Although every situation is different, I would think twice before secretly taping employee meetings. 

With more employees  having smartphones that can record high quality digital recordings, I have been asked more and more frequently by supervisors whether they should protect themselves and record disciplinary meetings with employees just “so the record is clear.”  

Recording seems like a good idea, because supervisors tell me, they believe employees are already taping them.  Just look for example about the case my partner, Richard, blogged about a “Federal Jury Slams Black Owner for Calling Black Employee the “N Word.” Later CNN released the actual tapes in that case (which contain explict — although bleeped — slurs) and they are remarkably clear.  I guess gone are the days of hidden tape recorders where the audio sounds like a bag of potato chips was being opened and shook across the microphone.   

So, why shouldn’t supervisors tape a meeting with employees?

8888672_sAny supervisor who considers secretly taping his or her employees should do a test run at home.  The next time you sit down to have a discussion with your spouse about the household bills or your child about her curfew, hit the record button on your smartphone and tuck it away in your pocket.  I am willing to bet that when you later play back that tape, it will start out sounding really good.  After all, you’ve prepared your opening arguments. I am also willing to bet that as the tape goes on and the meeting became more emotional or hotly contested, you stopped sounding so rational and composed.  In fact, by the end of the argument, you might have even forgotten it was being  recorded.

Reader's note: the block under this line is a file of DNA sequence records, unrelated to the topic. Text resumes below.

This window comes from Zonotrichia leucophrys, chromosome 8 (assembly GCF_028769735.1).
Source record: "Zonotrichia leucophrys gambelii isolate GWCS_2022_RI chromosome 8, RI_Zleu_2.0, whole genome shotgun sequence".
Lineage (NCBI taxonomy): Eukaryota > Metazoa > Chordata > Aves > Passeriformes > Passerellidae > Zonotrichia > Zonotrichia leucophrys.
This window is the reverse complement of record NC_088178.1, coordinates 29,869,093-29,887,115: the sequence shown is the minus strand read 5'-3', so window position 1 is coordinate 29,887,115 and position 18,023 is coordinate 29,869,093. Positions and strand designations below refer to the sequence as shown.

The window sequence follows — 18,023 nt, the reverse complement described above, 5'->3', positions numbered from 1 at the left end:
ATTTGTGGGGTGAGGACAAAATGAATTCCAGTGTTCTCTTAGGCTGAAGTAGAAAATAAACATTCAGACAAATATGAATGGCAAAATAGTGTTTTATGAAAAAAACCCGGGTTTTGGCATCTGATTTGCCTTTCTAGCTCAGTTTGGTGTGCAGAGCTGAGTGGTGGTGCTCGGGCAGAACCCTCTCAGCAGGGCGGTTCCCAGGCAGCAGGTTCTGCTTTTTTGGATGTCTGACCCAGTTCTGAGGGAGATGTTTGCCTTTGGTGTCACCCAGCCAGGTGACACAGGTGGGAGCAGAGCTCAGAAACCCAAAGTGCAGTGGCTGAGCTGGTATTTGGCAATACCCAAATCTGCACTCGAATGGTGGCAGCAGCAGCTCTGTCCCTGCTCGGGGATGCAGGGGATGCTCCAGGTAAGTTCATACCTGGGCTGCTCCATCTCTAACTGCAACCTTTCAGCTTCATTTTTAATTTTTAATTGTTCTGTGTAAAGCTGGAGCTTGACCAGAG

Now imagine how quickly a disciplinary meeting can degenerate as employees become hostile or defensive.  At best, the tape will show that you were flustered or kept repeating your same stock answers.  At worst, you make an off-the-cuff comment, such as “I’m sick of you people,” and you are looking at discrimination claim. 

Before any of you think that you can just delete or edit the bad tapes, think again. Let’s say you taped three meetings with an employee.  One was horrendous so you deleted it and the other was good until the last five minutes, which had nothing to do with your meeting, so you erased those minutes.  The third is the tape you think is going to win the case for you.  Eventually, the questions at your deposition are going to disclose that there were other tapes that were destroyed or edited.  Now the employee may be entitled to argue at trial that the jury should assume that the destruction of the other tapes means that the employee’s version of what happened at that meeting must have been true, which is why you deleted/edited the tapes.

In addition to the above problems, supervisors (and employees) should be aware that states have wiretapping laws.  Remember Monica Lewinsky and her secret audio tape and all the trouble Linda Tripp got into for secretly recording the phone calls with Lewinsky?  Those wiretapping laws may prohibit secret tape recordings of meetings depending on your state’s laws.

So, this is why I would think twice about secretly recording employee meetings.